Unlisted property funds outperform

Unlisted property funds outperform

14 September 2018

The unlisted property sector out-performed listed real estate trusts, direct property investments, fixed income, and cash investments during FY2018, reports the AFR.

Australia’s unlisted property sector returned 18.7 per cent, while local equities delivered 12.9 per cent, according to data from Zenith Investment Partners, MSCI, the Property Funds Association and the Property Council of Australia.

Unlisted property also outperformed listed property (9.7 per cent), fixed income (4 per cent) and cash (1.95 per cent).

Meanwhile, the direct property markets continued to perform strongly, delivering 11.7 per cent for the period; income returns were stable at 5.7 per cent.

Office markets have continued their strong run, delivering the highest level of capital growth at 8.7 per cent and total returns of 14.7 per cent.

MSCI vice president Mitchell McCallum said that the attractiveness of property is backed by relatively high yields compared to other asset classes, as well as stable and consistent income that mostly provides a natural hedge against inflation.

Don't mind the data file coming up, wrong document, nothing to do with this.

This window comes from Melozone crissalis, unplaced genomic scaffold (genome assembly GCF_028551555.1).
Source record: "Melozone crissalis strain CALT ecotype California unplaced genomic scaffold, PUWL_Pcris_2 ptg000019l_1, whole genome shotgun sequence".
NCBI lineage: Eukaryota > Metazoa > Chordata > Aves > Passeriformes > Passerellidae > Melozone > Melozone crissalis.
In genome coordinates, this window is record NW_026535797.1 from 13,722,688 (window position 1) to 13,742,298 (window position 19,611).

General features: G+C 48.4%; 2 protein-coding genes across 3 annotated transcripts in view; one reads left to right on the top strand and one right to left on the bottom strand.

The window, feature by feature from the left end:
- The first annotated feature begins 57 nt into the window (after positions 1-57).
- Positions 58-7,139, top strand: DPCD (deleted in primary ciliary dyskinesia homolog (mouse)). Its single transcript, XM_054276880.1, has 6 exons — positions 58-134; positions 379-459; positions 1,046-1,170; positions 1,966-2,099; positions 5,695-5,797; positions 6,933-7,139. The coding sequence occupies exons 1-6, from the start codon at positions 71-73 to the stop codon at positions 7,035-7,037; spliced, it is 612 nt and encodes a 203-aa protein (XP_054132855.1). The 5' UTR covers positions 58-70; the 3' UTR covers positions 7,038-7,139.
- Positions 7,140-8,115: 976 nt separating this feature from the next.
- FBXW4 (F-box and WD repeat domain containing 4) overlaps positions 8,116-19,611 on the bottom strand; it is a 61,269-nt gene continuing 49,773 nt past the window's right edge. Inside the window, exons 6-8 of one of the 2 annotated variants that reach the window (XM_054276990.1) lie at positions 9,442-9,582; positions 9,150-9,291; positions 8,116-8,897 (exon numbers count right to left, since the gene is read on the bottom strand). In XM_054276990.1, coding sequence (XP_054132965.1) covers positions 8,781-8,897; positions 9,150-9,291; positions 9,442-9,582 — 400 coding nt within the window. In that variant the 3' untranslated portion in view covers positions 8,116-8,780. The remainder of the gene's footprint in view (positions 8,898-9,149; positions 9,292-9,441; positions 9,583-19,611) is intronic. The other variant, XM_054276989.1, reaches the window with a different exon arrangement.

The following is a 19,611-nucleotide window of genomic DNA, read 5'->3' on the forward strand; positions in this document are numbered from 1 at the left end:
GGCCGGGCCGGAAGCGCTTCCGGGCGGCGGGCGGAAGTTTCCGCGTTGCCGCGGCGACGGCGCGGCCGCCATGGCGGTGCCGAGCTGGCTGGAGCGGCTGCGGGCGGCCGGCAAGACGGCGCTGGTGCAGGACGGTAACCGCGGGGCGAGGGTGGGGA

“We’re continuing to see interest in direct property from overseas investors due to the high income returns compared to those returns in other global gateway cities like London, New York and Tokyo.”

In February, the MSCI report showed unlisted property funds averaged total returns of 23.4 per cent for the 2017 calendar year. That return compared to the 7.7 per cent return delivered by Australian equities.

Australian Unity head of commercial property Mark Lumby said ongoing domestic uncertainty would continue to influence the market, but the outlook for unlisted property remained positive.

“While the detail is unknown for now, we’re anticipating one outcome from the Royal Commission will be the detangling of vertically integrated models which may create a more level playing field for non-bank aligned fund managers,” he said.

Mr Lumby said that the general consensus for interest rates was that they would remain stable for a period of time, increasing towards the back end of 2019.

“Looking forward, interest rates will rise for one of two reasons: to slow down a growing economy, in which case market rents will increase, supporting further capital growth in property or to rein in inflation, in which case, growth in property will be subdued or negative.”

Based on the latest Russell Investments and ASX long-term investing report, residential investment property (10.2%) was the top-performing asset class in the 20 years to December 2017.